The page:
In this case the equation for differential equation for $x'(t)$ depends on both $x(t)$ and $y(t)$. In principle we could also allow $y'(t)$ to depend on both $x$ and $y$, but it is not necessary.

Notice in some cases we find a solution for a system of ODE's. For example in the case above, because $y'$ doesn't depend on $x$ we can solve the second equation (by separating variables or using an integrating factor) to get that $y=C_{2}e^{3t}$. Since there will be a second constant when we solve the first ODE, we choose to call the constant here $C_{2}$. Now we can plug this into the first equation to get that: $x'=2x+C_{2}e^{3t}$. We can solve this equation by using an integrating factor to get that:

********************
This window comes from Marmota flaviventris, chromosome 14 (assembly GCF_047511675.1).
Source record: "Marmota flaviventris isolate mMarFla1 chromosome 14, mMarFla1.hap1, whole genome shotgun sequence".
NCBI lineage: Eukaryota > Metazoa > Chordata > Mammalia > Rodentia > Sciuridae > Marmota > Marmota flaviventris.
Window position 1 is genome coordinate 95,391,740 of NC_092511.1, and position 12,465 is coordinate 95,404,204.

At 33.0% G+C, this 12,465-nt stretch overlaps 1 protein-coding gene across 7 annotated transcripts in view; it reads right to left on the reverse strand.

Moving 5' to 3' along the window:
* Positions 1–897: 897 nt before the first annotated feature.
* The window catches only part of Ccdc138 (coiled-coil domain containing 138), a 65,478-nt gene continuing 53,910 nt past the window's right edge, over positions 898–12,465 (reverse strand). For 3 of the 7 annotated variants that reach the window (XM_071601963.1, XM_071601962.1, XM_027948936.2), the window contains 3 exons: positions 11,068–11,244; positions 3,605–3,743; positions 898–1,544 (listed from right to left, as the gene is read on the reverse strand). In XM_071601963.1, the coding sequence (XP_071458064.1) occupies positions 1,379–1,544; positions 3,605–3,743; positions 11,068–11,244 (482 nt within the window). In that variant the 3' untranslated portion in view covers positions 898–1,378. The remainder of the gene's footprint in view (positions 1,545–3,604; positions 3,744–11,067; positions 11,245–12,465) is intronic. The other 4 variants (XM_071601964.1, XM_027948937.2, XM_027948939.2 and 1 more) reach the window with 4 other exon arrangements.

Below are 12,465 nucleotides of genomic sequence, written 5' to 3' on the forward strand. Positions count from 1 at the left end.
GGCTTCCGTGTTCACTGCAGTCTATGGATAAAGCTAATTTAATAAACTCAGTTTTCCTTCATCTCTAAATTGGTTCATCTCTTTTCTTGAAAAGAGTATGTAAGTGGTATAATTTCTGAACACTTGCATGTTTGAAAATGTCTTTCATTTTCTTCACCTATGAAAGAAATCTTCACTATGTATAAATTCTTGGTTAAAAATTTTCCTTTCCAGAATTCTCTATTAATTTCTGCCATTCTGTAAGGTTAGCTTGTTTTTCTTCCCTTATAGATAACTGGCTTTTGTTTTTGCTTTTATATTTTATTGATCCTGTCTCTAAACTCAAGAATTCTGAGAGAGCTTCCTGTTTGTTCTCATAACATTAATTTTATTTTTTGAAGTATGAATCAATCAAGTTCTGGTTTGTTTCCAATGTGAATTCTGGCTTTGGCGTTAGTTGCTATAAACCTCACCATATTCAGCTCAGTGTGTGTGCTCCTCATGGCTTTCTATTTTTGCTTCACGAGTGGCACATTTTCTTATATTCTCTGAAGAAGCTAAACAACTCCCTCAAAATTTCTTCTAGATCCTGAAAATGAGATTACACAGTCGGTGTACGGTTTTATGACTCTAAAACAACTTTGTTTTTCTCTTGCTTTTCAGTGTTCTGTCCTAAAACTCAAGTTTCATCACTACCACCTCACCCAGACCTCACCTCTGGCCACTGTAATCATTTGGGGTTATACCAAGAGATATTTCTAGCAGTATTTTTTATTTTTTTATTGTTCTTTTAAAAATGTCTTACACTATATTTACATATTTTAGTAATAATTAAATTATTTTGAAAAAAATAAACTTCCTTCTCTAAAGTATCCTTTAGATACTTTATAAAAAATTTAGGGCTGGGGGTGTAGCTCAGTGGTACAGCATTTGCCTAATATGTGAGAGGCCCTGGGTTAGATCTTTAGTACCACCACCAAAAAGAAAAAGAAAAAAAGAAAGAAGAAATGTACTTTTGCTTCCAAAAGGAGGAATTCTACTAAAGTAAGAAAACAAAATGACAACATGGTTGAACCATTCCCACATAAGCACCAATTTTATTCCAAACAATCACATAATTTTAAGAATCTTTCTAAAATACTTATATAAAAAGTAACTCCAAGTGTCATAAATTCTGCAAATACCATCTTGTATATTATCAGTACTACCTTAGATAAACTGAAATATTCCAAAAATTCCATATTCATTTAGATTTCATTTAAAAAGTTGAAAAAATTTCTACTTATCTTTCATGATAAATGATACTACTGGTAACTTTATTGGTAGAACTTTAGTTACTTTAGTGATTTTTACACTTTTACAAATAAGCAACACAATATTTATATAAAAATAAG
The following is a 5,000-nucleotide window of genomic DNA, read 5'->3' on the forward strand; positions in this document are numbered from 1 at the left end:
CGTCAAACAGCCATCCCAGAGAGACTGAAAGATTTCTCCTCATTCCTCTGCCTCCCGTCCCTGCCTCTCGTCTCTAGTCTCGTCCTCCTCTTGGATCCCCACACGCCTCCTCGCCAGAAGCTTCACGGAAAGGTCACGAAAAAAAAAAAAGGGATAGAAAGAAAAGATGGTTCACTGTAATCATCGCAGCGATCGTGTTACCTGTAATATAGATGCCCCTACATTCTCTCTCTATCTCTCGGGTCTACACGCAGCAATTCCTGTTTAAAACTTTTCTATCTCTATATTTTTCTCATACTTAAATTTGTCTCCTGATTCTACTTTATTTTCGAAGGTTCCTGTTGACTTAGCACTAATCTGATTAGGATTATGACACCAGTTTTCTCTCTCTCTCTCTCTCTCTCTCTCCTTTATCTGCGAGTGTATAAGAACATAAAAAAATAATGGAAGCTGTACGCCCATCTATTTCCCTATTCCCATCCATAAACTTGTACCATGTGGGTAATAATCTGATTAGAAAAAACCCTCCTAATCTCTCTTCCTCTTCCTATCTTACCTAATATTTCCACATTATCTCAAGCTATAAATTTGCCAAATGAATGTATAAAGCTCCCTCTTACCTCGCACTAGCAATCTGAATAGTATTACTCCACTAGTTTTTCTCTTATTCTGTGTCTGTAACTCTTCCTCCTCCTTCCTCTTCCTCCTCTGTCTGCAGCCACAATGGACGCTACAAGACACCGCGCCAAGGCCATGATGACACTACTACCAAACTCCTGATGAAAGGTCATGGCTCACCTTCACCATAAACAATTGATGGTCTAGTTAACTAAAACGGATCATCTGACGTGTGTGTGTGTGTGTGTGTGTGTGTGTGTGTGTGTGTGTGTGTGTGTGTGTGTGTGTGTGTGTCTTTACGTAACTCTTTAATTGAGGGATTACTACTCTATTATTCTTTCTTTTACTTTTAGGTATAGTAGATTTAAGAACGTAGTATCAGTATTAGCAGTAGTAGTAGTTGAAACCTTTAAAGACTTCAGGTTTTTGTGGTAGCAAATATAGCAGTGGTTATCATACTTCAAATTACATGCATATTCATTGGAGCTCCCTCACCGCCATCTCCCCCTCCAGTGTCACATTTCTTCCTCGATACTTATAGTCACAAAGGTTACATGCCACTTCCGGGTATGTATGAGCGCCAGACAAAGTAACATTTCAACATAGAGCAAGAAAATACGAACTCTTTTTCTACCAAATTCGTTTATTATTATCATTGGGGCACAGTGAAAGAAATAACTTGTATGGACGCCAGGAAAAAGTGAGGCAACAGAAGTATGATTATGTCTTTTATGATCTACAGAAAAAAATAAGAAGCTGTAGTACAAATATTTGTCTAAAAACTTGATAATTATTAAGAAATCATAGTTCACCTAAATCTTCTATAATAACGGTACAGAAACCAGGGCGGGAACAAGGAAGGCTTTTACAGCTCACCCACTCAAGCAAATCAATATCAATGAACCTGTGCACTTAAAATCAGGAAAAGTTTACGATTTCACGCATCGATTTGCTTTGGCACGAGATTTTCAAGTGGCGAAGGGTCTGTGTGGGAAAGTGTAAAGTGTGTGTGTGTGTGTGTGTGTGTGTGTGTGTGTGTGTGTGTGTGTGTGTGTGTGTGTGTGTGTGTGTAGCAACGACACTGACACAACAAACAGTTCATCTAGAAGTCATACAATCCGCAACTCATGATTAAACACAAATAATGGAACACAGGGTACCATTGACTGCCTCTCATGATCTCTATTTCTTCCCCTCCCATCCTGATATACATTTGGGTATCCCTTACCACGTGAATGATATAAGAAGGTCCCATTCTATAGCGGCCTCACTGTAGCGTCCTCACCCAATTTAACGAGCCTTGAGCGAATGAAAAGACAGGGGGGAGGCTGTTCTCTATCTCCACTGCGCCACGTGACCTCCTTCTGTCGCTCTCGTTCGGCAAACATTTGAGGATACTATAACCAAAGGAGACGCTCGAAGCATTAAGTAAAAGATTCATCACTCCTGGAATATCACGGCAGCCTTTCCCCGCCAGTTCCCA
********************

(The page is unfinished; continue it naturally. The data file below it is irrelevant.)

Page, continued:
and each of these are easy to solve: $y_{1}=C_{1}e^{6t}$ and $y_{2}=C_{2}e^{2t}$. And so we find $x_{1}=C_{1}e^{6t}+C_{2}e^{2t}$ and $x_{1}=C_{1}e^{6t}-C_{2}e^{2t}$. It turns out to be helpful with systems to work with vectors and matrices so if we introduce $\textstyle {\vec {x}}(t)={\begin{pmatrix}x_{1}(t)\\x_{2}(t)\end{pmatrix}}.$ Then the above system can be re-written as:

And we have solutions ${\vec {x}}_{1}(t)=C_{1}e^{6t}{\begin{pmatrix}1\\1\end{pmatrix}}$ and ${\vec {x}}_{2}(t)=C_{2}e^{2t}{\begin{pmatrix}1\\-1\end{pmatrix}}$

Notice that the solutions we found were of the for $e^{\lambda t}{\vec {\xi }}$ for some constant vector ${\vec {\xi }}$. Using this as motivation we will investigate the question, when does ${\vec {x}}(t)=e^{\lambda t}{\vec {\xi }}$ solve the system:

Since $e^{\lambda t}\neq 0$, the only way for the left hand side to be ${\vec {0}}$ is if $\lambda$ is an eigenvalue and ${\vec {\xi }}$ is a corresponding eigenvector.

This is not quite the end of the story. When the matrix is real we shall consider the following cases: